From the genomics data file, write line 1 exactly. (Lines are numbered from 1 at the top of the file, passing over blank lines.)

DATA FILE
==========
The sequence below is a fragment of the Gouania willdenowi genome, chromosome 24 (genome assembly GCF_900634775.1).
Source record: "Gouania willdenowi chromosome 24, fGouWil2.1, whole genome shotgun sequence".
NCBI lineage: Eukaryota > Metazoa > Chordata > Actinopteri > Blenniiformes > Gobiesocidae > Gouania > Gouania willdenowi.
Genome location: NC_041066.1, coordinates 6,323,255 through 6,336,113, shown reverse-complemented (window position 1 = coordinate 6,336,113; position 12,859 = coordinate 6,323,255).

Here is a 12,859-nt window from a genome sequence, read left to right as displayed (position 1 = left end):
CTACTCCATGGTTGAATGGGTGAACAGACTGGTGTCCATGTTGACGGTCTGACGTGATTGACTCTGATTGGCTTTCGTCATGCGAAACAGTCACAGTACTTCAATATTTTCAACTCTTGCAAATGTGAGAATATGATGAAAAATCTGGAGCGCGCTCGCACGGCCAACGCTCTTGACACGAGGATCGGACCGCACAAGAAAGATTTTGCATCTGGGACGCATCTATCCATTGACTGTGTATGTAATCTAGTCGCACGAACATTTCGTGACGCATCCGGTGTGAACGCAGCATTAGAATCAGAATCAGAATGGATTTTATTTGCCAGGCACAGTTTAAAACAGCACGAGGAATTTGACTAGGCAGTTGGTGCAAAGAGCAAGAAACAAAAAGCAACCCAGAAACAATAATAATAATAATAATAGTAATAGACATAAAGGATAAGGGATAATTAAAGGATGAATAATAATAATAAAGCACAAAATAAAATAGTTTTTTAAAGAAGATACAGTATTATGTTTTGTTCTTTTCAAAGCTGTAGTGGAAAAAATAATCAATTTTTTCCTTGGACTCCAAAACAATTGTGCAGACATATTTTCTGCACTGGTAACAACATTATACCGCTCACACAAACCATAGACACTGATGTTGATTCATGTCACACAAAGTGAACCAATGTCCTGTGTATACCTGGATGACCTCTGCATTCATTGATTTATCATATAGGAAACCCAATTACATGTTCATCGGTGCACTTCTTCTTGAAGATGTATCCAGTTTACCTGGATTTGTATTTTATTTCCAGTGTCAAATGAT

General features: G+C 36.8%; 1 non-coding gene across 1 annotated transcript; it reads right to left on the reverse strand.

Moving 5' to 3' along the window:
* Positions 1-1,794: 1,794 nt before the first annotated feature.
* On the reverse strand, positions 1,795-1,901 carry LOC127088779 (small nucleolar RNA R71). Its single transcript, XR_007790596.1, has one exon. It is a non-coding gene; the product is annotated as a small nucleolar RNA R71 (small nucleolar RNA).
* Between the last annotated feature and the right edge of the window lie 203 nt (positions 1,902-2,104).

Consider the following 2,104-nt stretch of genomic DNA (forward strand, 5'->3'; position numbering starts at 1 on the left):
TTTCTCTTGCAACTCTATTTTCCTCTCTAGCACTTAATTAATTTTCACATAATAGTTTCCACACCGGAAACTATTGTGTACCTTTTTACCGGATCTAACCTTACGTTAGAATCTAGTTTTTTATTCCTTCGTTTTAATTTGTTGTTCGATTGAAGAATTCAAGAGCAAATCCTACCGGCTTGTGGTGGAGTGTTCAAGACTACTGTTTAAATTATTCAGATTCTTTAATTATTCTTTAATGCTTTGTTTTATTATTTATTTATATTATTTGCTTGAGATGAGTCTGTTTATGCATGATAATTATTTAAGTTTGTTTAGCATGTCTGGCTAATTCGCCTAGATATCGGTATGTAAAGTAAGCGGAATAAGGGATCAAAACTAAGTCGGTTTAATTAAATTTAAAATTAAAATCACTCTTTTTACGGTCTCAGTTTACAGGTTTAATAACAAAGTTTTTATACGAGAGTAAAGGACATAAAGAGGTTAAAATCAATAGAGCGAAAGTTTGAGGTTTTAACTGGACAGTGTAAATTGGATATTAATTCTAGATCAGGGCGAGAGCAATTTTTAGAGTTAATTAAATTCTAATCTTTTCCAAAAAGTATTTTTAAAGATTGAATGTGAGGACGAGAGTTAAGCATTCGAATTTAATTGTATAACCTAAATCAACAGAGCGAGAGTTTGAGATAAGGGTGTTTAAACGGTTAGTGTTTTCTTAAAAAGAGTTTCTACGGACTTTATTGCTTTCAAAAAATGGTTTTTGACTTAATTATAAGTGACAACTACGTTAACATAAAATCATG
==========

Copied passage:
The sequence below is a fragment of the Gouania willdenowi genome, chromosome 24 (genome assembly GCF_900634775.1).